What is Epstein Barr and Chronic Fatigue Syndrome ?
Epstein Barr Virus (EBV) also called the Human Herpes Virus 4 — is a variant of the mononucleosis virus, which 95 percent of the US population is exposed to. Any of the herpes family viruses might be dormant for a long time. The doctor can diagnose the presence of Epstein Bar with a blood test.
Chronic Fatigue Syndrome (CFS) is a very debilitating. The virus enters the lymph nodes and attacks the lymphocytes. It takes several weeks after exposure to experience severe symptoms. This debilitating disorder causes unexplainable tiredness or lack of energy.
Symptoms can vary widely and the extent of the exhaustion may change from individual to individual. Most symptoms fall into three categories: neurological, physical and emotional. Most common in this multi-syndrome disorder (and they vary considerably over time), are fatigue, impairment in concentration and short-term memory, musculoskeletal pain and weakness and sleep health-issues. Other symptoms (which occur as well with EBV) include sore throat, mild fever, chills, headache, joint pain, digestive troubles, depression, visual disturbances, forgetfulness, confusion and anxiety.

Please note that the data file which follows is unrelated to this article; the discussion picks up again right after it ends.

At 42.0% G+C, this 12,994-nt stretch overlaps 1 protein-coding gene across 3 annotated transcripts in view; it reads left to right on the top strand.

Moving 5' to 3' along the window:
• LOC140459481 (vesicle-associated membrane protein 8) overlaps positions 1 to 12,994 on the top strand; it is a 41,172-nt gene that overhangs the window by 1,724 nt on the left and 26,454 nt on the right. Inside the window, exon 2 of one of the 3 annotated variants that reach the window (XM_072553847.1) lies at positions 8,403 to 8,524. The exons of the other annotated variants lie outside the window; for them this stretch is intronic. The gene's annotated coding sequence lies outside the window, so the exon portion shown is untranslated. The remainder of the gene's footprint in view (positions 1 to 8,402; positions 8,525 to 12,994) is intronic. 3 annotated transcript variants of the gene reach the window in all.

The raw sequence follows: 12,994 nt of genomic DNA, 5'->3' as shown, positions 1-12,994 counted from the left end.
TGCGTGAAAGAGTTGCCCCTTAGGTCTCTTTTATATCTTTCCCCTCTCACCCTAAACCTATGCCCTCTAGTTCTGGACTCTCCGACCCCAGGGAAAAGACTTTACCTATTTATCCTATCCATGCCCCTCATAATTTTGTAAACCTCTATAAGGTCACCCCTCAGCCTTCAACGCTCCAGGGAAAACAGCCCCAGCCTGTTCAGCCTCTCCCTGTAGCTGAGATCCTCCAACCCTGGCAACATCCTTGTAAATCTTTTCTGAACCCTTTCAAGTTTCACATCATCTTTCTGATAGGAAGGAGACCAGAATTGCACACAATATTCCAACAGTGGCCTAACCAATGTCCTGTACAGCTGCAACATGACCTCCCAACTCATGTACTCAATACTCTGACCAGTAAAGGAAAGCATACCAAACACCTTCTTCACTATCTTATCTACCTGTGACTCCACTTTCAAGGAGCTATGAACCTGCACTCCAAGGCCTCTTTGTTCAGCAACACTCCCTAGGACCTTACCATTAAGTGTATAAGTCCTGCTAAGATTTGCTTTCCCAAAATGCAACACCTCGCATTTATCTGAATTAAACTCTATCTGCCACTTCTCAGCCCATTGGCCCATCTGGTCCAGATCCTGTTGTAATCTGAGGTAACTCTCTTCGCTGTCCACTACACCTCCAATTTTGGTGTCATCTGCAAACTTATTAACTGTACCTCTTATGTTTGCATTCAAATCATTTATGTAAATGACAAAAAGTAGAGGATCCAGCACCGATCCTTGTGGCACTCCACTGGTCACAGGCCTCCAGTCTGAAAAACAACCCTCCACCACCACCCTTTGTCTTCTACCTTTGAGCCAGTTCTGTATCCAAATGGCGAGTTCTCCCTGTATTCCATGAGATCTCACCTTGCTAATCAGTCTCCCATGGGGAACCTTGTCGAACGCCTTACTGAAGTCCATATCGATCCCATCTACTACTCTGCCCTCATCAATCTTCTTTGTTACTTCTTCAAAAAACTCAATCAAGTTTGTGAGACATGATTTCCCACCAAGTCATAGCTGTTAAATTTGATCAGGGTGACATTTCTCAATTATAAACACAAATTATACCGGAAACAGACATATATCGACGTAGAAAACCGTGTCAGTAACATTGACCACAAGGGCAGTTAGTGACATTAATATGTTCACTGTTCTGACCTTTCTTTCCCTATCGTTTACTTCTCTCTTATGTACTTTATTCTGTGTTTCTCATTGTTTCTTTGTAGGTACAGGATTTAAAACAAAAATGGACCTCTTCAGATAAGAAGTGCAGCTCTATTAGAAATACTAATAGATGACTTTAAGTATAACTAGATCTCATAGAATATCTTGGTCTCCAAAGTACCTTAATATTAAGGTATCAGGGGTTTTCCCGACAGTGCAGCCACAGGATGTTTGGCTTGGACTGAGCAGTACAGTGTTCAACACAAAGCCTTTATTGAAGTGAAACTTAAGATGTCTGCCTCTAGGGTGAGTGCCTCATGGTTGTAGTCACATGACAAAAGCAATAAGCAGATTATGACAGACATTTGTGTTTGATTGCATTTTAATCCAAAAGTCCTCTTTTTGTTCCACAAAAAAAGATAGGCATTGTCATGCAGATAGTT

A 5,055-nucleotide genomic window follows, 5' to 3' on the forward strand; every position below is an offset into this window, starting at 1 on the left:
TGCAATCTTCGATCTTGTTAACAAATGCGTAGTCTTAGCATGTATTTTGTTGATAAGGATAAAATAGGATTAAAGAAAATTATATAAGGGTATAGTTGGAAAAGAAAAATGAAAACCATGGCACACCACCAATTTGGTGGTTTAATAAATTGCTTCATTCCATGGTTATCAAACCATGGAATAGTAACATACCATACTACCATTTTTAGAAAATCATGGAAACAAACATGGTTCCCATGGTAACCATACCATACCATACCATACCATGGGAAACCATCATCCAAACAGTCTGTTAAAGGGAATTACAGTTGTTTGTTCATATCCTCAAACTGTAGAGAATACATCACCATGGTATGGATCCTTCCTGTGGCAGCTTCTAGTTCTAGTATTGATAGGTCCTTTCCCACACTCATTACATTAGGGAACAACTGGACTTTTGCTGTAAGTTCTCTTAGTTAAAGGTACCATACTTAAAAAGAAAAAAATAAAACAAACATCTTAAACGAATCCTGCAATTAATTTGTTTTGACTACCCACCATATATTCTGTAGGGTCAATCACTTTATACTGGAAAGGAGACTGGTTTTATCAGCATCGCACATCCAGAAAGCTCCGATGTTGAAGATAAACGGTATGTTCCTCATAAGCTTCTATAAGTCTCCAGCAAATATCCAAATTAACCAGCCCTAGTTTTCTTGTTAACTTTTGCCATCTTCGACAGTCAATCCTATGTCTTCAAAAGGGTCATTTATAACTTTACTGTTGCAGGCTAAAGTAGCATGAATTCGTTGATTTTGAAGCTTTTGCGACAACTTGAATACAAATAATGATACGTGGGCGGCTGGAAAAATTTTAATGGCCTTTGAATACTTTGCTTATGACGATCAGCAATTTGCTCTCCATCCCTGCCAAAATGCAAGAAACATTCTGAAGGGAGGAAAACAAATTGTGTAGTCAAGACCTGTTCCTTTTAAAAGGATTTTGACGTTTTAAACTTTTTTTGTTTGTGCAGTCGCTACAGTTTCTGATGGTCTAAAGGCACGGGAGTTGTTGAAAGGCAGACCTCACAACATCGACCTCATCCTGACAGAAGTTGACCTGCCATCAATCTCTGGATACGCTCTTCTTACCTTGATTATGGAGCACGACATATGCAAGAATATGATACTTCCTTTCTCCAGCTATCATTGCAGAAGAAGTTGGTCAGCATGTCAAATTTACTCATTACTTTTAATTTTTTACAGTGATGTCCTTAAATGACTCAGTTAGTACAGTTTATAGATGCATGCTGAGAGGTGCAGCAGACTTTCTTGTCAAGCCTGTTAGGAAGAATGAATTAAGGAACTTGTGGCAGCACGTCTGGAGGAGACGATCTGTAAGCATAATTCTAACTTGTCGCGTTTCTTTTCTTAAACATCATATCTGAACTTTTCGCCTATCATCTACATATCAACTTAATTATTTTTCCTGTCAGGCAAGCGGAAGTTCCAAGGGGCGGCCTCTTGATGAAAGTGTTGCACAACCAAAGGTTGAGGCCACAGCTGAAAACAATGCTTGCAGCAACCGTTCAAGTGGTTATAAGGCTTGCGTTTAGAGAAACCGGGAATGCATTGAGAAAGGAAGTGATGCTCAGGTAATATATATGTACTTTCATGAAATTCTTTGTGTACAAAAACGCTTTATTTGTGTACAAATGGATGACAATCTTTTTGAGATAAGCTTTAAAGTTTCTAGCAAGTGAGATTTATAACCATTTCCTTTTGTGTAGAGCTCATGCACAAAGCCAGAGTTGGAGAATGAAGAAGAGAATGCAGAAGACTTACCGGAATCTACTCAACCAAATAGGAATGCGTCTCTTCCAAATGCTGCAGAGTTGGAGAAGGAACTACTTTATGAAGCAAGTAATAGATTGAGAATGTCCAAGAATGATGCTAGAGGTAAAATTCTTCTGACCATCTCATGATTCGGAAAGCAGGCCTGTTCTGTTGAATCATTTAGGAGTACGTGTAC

What Is the Cause?
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If a dormant virus becomes active it is mostly because the infected person has an impaired immune system. The EBV sufferer might have burned the candle from both ends and is overworked and overstressed. If the EBV goes on longer than four to six months, Chronic Fatigue Syndrome may be present.
CFS is a very complex disorder of the immune system and the brain. Some lab findings have shown that CFS sufferers have overactive or oversensitive immune systems with histories of allergies. No one cause has been pinpointed but it is believed that multiple stressors, a traumatic emotional event, stress and/or depressive episodes may contribute to the disorder. Additionally, nutritional deficiencies and environmental exposures (chemical toxicity) may be a factor in CFS development as they are in EBV and with other viral infections. Some researchers feel that there is a connection between chronic fatigue syndrome and fibromyalgia.